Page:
The Michigan Daily - Thursday, March 31, 2005 - 7A
Continued from page 1A
because it requires a great amount of effort and time
to accomplish MSA's goals.
Mustafa Gulam, an LSA freshman who is South
Asian and ran for an LSA seat on MSA but did not
win, said minorities sometimes feel that they cannot
or do not want to go out and seek the power that lies
in government positions.
"Minorities ... will not have power so long as they
themselves don't seek it out," Gulam said.
Lee said that minorities have problems getting
excited about the political system due to a general
distrust and apathy of the system.
He also said that not just minorities feel intimi-
dated on MSA. An unfriendly atmosphere is created
because representatives are not familiar with one
another, he added.
"When you're a minority in an assembly full
of people that are different from you, and the
environment is already relatively unfriendly,
then it kind of compounds the issue of trying to
get work done as a minority," Lee said. "It isn't
an issue specific to minorities, but as a minority,
it's a lot worse for us."
Continued from page 1A
Jukaku, who is the vice president of Muslim Students'.
Association, voiced similar concerns, worrying that non-
Muslims may "see a Muslim woman with a hijab on the
street (and) think that some man in their life - be it their
husband or their father - is controlling them and that they
don't have a mind of their own."
In reality, many Muslim women in the United States
make the very important decision for themselves. For LSA
junior Lubna Grewal, the decision to wear hijab came in high
school, after she decided to give Islam a more prominent role
in her life. Grewal's sister, who is 8 years older than she, does
not wear hijab, and thus Grewal was the first woman in her
family to observe the modesty laws. Despite this, she said,
her family has always fully supported her.
"It was completely my decision," she said. "My family
didn't know, but they supported me. I've never regretted it."
For both Grewal and Jukaku, the decision to wear hijab is
deeply rooted in their faith.
"I think that it's my religious duty to wear it," said Grewal,
adding that the vast majority of interpretations of the Quran,
the Islamic holy book, dictate that women wear hijab.
Jukaku agreed. "I want to follow what God has told me
to do," she said, adding that wearing hijab also has practical
benefits, as her modesty allows her to be appreciated for her
intelligence rather than her physical appearance.
Grewal said she feels wearing hijab is actually an
"A lot of times women are judged first on how they look
and then how they think," she said, adding that hijab "makes
me a person before it makes me an object."
Like any religious practice, Grewal said wearing hijab
is easy at times and hard at others. "Around Sept. 11 it
was extremely difficult (to wear hijab) because there was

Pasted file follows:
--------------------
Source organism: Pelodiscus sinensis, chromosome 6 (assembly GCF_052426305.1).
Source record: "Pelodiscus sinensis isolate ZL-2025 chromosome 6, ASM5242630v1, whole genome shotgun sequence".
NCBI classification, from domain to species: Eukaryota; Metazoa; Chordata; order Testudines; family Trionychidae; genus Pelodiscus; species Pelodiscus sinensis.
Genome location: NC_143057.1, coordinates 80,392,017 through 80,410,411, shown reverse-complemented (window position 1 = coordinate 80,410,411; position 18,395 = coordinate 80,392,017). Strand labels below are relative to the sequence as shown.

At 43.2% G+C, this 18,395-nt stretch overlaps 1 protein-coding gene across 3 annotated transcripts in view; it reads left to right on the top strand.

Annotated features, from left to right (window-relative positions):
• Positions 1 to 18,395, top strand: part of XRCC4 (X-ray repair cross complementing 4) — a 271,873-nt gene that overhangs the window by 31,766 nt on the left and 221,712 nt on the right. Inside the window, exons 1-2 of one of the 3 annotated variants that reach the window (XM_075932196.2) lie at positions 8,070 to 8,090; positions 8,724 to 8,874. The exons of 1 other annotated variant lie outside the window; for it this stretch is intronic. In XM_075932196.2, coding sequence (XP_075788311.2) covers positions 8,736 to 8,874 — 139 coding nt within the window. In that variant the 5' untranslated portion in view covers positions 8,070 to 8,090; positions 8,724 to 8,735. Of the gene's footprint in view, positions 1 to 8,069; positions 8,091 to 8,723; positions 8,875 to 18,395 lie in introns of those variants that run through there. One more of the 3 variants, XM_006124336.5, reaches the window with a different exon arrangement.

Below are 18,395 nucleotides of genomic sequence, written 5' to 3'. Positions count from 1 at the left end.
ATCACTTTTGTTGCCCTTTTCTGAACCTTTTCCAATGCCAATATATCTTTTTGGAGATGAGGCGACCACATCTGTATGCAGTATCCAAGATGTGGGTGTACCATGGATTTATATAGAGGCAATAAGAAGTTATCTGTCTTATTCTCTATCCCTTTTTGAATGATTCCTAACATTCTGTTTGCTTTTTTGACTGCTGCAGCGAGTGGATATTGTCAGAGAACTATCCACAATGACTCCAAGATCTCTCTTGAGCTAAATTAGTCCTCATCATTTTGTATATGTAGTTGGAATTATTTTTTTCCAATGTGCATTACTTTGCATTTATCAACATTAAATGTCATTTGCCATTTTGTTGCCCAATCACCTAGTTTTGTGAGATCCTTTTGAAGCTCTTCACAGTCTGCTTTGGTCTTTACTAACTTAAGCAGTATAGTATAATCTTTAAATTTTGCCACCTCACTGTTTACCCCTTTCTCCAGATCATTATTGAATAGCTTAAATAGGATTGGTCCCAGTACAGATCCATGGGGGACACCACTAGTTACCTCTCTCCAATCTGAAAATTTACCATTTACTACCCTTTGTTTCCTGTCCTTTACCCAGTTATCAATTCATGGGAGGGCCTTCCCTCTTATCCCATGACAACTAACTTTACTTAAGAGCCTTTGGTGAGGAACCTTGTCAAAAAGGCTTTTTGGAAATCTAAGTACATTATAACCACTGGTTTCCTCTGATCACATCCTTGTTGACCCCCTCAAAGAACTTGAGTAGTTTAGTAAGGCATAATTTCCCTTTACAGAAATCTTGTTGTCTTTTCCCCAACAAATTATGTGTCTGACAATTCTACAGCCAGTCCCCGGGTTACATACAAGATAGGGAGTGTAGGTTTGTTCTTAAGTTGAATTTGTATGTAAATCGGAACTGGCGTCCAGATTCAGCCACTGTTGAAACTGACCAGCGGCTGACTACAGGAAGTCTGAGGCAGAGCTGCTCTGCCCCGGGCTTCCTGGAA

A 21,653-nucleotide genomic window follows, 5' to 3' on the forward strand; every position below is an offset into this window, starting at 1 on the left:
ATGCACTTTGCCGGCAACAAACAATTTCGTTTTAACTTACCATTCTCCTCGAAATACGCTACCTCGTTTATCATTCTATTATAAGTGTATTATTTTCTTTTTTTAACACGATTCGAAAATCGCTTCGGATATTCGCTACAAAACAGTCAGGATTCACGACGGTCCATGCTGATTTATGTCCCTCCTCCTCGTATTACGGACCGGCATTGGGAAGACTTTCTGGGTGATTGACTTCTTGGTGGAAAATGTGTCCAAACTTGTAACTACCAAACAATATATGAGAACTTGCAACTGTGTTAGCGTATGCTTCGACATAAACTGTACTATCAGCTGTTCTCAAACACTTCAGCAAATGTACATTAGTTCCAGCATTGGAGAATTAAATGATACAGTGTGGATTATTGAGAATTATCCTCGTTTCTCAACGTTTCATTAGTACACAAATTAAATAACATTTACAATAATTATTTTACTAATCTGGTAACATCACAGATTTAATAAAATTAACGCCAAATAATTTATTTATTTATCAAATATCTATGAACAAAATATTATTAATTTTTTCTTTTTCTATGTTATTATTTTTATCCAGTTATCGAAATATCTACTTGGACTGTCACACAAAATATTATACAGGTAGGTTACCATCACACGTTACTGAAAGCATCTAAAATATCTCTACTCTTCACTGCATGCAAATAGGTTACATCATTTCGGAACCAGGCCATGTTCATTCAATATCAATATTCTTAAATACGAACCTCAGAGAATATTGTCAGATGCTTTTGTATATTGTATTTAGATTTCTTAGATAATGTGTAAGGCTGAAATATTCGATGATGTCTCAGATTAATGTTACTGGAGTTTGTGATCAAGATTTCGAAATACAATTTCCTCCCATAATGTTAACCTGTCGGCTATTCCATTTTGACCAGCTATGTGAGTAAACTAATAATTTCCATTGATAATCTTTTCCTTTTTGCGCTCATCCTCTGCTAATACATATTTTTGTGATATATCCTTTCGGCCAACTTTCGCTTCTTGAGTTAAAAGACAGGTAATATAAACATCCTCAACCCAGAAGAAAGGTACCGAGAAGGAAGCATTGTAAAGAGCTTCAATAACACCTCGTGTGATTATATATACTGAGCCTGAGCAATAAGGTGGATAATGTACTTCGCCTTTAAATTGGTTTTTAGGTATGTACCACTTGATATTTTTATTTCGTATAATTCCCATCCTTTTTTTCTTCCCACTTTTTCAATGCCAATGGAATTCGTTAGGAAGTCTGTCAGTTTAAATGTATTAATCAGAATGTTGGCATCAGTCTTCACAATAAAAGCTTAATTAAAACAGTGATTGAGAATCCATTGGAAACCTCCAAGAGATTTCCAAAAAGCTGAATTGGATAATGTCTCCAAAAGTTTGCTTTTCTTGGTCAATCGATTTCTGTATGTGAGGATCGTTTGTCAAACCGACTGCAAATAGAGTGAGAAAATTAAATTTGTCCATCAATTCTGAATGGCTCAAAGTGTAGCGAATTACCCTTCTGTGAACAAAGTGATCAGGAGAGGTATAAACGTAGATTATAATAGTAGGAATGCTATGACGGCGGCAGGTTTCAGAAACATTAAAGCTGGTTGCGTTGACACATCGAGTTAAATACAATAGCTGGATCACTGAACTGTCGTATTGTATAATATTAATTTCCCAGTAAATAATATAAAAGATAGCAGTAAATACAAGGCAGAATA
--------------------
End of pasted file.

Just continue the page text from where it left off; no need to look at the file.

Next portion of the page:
so much negative association with Muslims and especially
with women who wear hijab," she said, adding that it is
easier for people to discriminate against Muslim women
than anyone else, because "the second they see me they
know I'm Muslim."
Scholars have voiced this opinion too, saying that anti-
Muslim sentiments are a reality in the United States. The
veil has become "a visible marker for Muslim identity," said
Naber. She went on to describe various ways hijab has been
falsely linked to stereotypes of Muslim women. "People
assume that women who wear the veil are foreign," she said.
"Women in my research have said that people are surprised
they speak English without an accent."
Another, perhaps more dangerous stereotype placed upon
"women in the veil," is that by wearing the veil and being
Muslim, they are associated with terrorism. Since Sept. 11
and the war in Iraq, Naber said women wearing hijab were
"impacted by hate crimes and harassment on the street more
than any other group of people," adding that young Muslim
girls reported being called "Sister of Saddam," or "Daughter
of Osama" in their classrooms.
This discrimination exists against women in the adult
world as well. Grewal said she knew of a friend who was
not hired for a teaching job in metro-Detroit because of her
hijab. "Someone on the board (of education) didn't want A
Muslim teaching their children," she said.
Jukaku said she had similar concerns when interview-
ing for business internships this past winter. "I was actually
scared that I would be discriminated (against)," she said. "I
have had numerous interviews, but I actually have an intern-
ship over the summer in conservative corporate America. I
was actually very pleased by that," she said, adding that it
was encouraging to see some employers could look past her
clothing and value her abilities. "At least the places I inter-
viewed at, wearing hijab is not issue," she said.
While wearing hijab may present some obstacles for Gre-
wal and Jukaku, they still choose to make it a part of their
live, and reject the falsehood that it is a decision made for
them. "Its kind of disheartening that there is an image of
Muslim women not being able to think for themselves," Gre-
wal said. "Why can't I be the one making the decision, why
does it have to be someone else?"
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